Throughout time, state refusal to enforce federal law has left our country stained with the blood of the innocents. Federal law, whether regarding civil rights or immigration, must be upheld to the fullest principle of each word for the safety of all Americans demands of it.

Benjamin Paley: Why continuous state and local refusal to enforce federal laws must continue

When the framers of the Constitution began deliberating over what type of government they envisioned for a brand new nation that had just declared its independence from a tyrannical government, they did not want an executive with too much power.

In fact, the executive branch of the U.S. Government was the last item of debate for the framers.

A federal system of government separates powers between a national government, run by the executive and legislative, and state governments, run by local legislatures.

Sanctuary cities are one way state and local governments can protect their citizens from a tyrannical government. They allow for state and local governments to have a say in the livelihood of many; protecting them, as law abiding and taxpaying residents.

When the president decides to enact laws that blatantly discriminate against certain groups, state and local governments have an obligation to protect their citizens.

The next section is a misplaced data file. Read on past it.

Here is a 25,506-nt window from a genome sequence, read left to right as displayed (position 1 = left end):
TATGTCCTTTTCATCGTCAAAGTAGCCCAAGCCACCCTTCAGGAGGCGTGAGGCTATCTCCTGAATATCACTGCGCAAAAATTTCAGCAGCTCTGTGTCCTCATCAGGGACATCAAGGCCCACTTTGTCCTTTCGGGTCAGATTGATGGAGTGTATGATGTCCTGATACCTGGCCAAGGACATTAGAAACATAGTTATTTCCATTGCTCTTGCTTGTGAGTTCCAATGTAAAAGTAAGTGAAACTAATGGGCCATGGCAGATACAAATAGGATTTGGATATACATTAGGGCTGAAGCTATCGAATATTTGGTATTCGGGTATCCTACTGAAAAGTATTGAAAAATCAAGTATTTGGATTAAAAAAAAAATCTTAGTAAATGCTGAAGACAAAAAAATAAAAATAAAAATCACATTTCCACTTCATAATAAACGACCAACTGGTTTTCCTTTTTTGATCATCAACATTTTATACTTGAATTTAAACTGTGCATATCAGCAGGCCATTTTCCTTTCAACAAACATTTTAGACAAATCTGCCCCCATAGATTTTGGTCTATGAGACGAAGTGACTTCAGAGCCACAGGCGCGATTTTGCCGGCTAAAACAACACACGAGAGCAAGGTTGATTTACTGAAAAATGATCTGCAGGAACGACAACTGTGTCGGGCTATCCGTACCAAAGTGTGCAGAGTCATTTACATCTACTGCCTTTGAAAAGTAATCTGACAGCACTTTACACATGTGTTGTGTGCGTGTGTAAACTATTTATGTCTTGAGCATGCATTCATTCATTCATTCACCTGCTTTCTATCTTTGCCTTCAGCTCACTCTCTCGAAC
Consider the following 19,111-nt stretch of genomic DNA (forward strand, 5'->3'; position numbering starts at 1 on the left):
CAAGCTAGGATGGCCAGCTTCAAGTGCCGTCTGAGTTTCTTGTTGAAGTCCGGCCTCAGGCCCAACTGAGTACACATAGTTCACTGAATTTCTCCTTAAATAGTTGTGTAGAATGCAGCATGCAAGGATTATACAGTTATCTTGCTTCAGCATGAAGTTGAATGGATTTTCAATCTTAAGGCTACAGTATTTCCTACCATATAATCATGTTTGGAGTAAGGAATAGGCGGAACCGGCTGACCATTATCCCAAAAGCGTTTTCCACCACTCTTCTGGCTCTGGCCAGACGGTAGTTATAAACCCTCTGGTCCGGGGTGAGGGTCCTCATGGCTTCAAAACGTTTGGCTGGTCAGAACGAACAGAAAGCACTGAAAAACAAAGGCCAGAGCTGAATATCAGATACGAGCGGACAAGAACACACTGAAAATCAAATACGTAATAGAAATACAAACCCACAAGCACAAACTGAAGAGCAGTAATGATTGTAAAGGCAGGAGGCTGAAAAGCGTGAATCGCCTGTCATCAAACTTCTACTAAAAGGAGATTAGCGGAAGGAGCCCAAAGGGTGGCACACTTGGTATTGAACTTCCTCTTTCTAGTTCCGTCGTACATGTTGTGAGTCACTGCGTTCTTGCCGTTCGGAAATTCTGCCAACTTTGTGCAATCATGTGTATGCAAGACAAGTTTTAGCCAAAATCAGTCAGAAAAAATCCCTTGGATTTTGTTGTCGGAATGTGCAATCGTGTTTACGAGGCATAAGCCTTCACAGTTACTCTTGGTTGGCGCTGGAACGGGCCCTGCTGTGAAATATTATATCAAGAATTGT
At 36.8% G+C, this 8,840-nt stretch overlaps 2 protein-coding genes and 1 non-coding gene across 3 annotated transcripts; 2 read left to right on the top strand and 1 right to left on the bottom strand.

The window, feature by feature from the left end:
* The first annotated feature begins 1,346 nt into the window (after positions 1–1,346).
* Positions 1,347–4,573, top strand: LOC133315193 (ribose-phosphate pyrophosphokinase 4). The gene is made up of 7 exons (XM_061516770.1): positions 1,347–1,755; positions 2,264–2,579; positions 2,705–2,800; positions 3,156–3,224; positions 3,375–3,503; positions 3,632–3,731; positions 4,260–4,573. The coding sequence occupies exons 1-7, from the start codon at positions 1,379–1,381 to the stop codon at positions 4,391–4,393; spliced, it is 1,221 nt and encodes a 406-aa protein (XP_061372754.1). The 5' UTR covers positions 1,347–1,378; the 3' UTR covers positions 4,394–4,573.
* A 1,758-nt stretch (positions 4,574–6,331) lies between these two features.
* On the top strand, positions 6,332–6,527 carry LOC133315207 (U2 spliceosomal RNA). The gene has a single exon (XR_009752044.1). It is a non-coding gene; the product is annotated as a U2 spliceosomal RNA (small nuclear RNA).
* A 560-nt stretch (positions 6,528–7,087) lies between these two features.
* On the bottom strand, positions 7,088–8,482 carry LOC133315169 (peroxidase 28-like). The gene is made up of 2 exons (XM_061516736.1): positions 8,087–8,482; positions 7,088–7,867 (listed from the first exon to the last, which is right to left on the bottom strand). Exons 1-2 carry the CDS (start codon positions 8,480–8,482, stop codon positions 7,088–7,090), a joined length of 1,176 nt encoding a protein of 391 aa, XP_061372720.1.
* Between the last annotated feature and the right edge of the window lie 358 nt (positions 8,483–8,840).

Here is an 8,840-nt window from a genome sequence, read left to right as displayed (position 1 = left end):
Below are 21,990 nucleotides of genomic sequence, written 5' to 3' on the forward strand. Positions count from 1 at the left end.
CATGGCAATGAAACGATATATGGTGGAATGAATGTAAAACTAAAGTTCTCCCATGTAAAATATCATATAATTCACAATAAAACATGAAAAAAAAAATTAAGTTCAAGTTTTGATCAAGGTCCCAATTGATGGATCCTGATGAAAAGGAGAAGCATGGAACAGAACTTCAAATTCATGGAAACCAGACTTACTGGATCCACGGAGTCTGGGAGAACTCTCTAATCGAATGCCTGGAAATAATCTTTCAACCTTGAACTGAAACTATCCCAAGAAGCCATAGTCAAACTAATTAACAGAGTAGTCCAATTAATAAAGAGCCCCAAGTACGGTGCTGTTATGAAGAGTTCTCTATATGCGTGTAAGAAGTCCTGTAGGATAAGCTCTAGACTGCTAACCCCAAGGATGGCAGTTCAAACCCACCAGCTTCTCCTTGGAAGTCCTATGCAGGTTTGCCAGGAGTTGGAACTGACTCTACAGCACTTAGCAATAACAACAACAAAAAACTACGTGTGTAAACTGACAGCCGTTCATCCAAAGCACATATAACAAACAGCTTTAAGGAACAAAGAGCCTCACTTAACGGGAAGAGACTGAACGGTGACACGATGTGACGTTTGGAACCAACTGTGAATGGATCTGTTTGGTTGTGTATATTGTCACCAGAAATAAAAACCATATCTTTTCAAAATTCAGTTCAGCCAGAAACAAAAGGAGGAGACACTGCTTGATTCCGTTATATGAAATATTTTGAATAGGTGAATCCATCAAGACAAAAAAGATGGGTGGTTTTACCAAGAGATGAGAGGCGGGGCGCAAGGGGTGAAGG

The executive branch is not the ultimate authority on immigration; the legislature actually has control over immigration (see the U.S. Supreme Court case of Arizona v. the United States).

What is ironic about this whole thing, is that gun control measures are at the top of the list for Republicans to keep at the state level; but when it comes to people escaping from a war torn country or a leader that kills innocent people or dissidents, the republicans act as though the national government, especially the executive, all of a sudden are vested with different powers than the constitution myself, and many other Americans, know and live by.

Have a different opinion than the two writers above? Leave a comment below or email us at [email protected]

Ross Mellman is a contributing writer with the University Press. For information regarding this or other stories, email [email protected] .

Benjamin Paley is a contributing writer with the University Press. For information regarding this or other stories, email [email protected] or tweet him @benpaley92.